- Everything Else
When I first saw the trailer for the movie Snow On Tha Bluff, I was intrigued. Okay actually first I wondered if Curtis Snow, the guy robbing the car full college kids, was currently in jail. That’s how raw the footage was to me, I thought Snow On Tha Bluff was about a thug documenting true life events around West Atlanta. Even after finding out that Snow On Tha Bluff isn’t a documentary, you still have to applaud the makers of the film for bringing that kind of realism through the screen. I got to chop it up with the makers of Snow On Tha Bluff, Damon Russell (Director) & Chris Knittel (Producer).
The first thing I gotta ask: The way you chose to present this story for Snow On Tha Bluff. What made you decide to use the documentary style? Everybody I showed the trailer to was convinced it is a legitimate straight up documentary and that everything was a 100% real.
Director Damon Russell: The main reason is we have to protect ourselves and everyone in the film. A few months before we premiered the movie I got a call from a detective from the Atlanta Police Department. He was investigating a string of home invasion robberies on the West side. He had gotten a hold of a bootleg copy of the first 40 minutes of the film and he thought Curtis and his crew were involved. Ultimately, we convinced him that it was just a movie. But to avoid future legal action we’ve been advised by our counsel to never divulge what is real and what is not. We’ve since deleted all of the other extra footage that is not in the film.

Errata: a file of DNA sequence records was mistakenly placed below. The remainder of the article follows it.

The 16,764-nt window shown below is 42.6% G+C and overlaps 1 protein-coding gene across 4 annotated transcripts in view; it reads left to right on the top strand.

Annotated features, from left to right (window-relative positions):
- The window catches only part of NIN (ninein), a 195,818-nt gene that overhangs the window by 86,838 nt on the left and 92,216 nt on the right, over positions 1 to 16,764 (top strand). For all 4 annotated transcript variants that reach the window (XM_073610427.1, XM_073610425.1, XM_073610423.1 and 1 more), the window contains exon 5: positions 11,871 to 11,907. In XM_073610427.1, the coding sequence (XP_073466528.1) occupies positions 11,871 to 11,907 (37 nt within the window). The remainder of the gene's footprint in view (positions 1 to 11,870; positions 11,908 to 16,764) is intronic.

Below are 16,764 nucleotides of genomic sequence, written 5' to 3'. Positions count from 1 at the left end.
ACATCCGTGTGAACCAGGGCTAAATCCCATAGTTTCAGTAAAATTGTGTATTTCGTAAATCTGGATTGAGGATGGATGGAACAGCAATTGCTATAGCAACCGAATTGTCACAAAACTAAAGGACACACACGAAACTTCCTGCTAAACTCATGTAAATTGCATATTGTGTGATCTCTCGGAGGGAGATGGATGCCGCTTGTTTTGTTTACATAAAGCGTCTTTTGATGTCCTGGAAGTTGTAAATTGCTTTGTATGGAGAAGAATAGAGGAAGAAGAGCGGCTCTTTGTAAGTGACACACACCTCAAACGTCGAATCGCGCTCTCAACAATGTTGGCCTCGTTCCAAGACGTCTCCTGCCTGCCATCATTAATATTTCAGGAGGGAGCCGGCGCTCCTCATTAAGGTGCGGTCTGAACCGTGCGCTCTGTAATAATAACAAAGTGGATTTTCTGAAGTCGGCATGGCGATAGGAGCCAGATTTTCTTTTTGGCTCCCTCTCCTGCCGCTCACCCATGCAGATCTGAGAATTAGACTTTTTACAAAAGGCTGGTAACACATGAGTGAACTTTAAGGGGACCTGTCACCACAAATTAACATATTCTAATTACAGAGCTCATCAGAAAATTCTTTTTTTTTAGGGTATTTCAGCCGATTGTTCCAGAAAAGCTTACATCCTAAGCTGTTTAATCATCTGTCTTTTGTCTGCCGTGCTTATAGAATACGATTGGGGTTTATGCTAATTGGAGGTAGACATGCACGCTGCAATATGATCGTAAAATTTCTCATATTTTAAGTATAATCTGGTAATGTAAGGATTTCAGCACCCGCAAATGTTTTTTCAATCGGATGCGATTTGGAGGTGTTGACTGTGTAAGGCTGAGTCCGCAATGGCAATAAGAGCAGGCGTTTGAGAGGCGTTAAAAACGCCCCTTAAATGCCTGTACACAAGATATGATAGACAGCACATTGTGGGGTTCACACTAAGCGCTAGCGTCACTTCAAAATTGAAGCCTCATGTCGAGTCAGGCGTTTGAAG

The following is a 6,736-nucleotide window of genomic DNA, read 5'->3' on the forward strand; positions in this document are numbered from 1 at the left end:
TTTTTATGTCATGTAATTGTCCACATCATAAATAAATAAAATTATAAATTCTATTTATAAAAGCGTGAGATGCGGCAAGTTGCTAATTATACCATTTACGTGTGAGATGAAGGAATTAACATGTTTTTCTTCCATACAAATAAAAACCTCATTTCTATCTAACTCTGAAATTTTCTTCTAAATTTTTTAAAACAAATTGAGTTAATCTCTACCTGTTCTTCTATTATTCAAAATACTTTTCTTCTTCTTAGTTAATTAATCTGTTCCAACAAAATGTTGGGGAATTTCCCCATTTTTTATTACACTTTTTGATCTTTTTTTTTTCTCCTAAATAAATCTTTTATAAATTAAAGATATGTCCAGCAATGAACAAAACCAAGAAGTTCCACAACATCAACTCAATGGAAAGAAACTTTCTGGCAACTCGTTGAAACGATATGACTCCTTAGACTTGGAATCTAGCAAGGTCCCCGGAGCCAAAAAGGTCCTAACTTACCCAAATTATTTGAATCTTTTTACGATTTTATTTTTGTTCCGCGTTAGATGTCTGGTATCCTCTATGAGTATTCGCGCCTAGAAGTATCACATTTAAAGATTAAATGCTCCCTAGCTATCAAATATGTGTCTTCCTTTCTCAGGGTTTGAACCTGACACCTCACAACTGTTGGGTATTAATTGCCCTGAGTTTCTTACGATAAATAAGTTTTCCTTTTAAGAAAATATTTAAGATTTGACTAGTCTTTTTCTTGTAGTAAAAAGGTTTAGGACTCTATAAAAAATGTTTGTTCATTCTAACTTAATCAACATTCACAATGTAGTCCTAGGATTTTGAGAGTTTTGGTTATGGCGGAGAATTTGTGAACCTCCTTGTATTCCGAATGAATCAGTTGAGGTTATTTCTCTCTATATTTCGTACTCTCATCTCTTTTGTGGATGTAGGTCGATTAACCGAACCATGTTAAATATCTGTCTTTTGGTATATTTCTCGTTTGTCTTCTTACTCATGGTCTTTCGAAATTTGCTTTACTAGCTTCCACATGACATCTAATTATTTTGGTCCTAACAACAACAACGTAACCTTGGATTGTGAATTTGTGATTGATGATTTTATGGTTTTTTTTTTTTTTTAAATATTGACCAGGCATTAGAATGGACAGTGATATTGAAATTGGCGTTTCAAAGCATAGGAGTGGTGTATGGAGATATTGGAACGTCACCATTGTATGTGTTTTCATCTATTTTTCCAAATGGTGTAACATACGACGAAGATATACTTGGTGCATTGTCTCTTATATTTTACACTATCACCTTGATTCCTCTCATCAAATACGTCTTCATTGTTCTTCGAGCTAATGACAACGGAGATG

I read that the idea for movie was sparked by footage Curtis Snow initially shot by himself. What was the first clip the director/producer saw?
Director Damon Russell: Believe it or not the first thing that I saw in the footage that made me really think there was a movie there was a scene that Pancho shot with Curtis and his baby. The other stuff of Curt and his crew playing with pistols was great, but that scene of Curtis and baby was really moving and gave me a glimpse into the real Curtis beyond the gangster persona. When I saw that I decided that we could make a good movie.
How hard was it shooting on location in West Atlanta?